Now, Edison executives are biding their time as they prepare to clean up the soil on the property, which they have owned more than 20 years. Edison will also assist the city in creating a public park east of the High Line to 10th Avenue between 17th and 18th Streets, “like the Spanish Steps” in Rome, said Ken Miller, an Edison executive vice president.

Developers who have owned their properties for less time, perhaps even those that bought at the top of the boom, may not have the luxury of waiting out the market. Citibank has been trying to sell a slightly cantilevered shiny metal-skinned condominium building at 245 10th Avenue and 25th Street, said Erik Ekstein, the owner of Ekstein Development, who said he was asked if he wanted to take over the project. He declined.

Mr. Ekstein is developing a 91-unit condominium building at 540 West 28th Street and a 30-unit rental building at 537 West 27th Street, midway between the High Line and 11th Avenue, along with L&M Development Partners, a firm based in Westchester County that typically develops low- and moderate-priced housing.

The projects will not be built as affordable housing, because two years ago, L&M couldn’t buy enough development rights from landowners immediately beneath the High Line to make moderate-priced units feasible, said Ron Moelis, a principal with L&M.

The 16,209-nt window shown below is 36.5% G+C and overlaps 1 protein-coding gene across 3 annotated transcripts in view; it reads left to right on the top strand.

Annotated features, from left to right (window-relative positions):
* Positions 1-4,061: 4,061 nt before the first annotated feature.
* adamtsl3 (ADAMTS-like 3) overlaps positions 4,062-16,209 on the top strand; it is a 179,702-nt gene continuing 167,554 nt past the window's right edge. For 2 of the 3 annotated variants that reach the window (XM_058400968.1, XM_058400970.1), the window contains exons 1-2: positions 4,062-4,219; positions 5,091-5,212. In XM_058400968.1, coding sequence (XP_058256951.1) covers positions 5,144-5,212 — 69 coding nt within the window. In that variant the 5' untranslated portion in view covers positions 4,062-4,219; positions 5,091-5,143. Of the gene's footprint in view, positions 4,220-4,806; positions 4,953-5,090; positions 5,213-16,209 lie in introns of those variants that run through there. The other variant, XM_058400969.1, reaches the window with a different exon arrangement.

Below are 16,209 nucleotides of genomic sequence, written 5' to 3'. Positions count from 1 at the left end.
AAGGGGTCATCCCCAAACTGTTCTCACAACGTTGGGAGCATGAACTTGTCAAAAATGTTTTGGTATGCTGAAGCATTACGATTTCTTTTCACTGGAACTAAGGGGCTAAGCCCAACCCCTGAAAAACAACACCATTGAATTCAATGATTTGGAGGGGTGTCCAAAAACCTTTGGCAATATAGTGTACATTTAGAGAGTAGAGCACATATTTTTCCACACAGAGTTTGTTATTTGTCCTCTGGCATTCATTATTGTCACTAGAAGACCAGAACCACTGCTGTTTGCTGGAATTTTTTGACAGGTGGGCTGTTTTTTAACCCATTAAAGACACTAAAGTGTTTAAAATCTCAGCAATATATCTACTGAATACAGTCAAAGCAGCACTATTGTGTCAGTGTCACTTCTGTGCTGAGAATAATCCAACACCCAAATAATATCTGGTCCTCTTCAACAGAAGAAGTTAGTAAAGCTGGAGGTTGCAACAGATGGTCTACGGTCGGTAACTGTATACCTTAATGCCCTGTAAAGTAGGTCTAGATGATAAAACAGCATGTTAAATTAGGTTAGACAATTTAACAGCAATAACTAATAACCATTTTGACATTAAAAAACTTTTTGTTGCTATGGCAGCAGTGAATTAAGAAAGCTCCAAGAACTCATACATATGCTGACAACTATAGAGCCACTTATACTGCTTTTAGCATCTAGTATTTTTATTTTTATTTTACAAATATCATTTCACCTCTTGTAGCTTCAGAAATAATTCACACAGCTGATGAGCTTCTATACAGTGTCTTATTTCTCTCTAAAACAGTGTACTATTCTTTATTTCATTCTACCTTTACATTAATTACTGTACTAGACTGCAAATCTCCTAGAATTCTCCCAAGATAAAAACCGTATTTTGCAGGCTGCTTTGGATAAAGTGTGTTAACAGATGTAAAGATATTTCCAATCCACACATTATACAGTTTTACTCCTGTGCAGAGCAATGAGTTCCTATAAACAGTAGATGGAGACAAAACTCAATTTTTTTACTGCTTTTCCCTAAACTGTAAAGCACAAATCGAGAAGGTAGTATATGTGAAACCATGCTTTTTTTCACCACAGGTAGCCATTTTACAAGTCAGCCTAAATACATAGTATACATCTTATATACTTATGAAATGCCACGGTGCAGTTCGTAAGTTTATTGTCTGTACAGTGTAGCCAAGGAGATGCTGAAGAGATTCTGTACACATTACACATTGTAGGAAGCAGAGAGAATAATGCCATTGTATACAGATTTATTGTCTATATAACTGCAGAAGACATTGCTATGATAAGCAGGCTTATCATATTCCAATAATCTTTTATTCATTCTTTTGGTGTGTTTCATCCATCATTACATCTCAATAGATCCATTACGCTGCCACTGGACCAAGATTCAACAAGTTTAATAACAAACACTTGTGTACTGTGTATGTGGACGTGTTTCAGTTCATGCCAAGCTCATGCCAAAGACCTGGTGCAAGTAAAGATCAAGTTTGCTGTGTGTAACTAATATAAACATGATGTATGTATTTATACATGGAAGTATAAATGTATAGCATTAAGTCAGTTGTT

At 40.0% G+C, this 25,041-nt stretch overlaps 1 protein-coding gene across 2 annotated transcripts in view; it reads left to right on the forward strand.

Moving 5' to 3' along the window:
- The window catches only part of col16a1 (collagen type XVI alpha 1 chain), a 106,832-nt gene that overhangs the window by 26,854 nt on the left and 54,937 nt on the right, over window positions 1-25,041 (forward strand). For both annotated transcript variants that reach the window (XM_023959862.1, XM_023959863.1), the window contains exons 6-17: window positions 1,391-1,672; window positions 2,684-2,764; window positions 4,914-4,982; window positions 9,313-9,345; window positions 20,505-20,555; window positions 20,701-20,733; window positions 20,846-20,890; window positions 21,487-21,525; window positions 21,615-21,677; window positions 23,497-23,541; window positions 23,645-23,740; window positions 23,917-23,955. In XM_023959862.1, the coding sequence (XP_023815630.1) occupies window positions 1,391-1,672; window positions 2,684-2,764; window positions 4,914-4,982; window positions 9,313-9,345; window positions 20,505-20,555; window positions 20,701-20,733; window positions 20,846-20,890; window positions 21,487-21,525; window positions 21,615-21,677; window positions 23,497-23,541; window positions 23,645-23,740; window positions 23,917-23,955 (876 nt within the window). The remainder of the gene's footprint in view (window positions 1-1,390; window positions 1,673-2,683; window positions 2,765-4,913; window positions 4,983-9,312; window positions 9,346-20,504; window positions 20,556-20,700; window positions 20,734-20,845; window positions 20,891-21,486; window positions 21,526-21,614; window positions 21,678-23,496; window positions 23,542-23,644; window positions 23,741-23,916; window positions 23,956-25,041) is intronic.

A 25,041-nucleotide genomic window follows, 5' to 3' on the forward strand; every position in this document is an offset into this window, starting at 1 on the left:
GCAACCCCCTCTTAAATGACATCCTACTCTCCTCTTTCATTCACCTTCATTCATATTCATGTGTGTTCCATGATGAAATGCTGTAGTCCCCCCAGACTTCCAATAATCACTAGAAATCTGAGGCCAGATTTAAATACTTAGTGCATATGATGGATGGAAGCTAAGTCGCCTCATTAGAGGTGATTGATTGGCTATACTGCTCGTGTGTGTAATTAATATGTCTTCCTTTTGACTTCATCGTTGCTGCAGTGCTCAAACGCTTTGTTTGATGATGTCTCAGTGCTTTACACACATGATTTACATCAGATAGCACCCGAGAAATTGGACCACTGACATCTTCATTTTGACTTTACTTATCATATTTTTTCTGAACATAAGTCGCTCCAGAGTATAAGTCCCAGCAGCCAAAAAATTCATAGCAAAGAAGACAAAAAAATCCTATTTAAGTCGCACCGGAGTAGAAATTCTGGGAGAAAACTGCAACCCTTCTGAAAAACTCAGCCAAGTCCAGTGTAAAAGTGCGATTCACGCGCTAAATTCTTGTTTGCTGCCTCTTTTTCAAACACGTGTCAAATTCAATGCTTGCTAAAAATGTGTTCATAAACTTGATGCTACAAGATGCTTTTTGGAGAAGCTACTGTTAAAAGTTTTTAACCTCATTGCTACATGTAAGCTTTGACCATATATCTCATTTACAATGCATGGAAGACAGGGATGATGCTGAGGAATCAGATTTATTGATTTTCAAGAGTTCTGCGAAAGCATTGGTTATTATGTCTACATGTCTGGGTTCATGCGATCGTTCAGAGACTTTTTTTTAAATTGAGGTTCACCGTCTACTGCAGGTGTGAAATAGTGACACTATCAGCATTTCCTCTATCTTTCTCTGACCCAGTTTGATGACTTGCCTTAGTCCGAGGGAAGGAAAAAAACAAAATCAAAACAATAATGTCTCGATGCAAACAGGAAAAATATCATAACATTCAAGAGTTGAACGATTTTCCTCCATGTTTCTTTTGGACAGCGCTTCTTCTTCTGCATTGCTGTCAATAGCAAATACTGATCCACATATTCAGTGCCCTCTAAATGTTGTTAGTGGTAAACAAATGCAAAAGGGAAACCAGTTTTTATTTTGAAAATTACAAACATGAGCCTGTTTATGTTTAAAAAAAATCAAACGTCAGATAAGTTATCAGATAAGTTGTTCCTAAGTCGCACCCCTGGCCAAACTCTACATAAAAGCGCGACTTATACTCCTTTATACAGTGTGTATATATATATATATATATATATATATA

“People were valuing those development rights so high, they priced themselves out of the market,” Mr. Moelis said. Since the economic downturn, “there are maybe some people who need some money or liquidity, so more development rights have come on the market the past year or so,” a boon to property developers.

Some developers have been able to exploit distressed situations. Equity Residential of Chicago announced at an earnings meeting earlier this year that it was leasing a parcel at 23rd Street and 10th Avenue, where the previous developer had poured a foundation before running into financial trouble. Equity plans to build 111 apartments and 9,400 square feet of retail space, and construction has already started.

Another parcel at 500 West 21st Street and 10th Avenue changed hands in May after its owners group, including the developers Charles Blaichman and André Balazs, defaulted on the loan.

Sherwood Equities, a real estate development and investment firm based in New York, picked up the property, which has a 19,000-square-foot garage on it, for a fraction of the $50 million the original owners paid in 2007, said Ryan Nelson, a Sherwood senior vice president.

This article has been revised to reflect the following correction:

Correction: August 17, 2010

An article in the Square Feet pages on Wednesday about new development along the High Line in Manhattan misstated the status of an apartment building at 23rd Street and 10th Avenue planned by Equity Residential. Construction has already started; it is not the case that it will begin this year.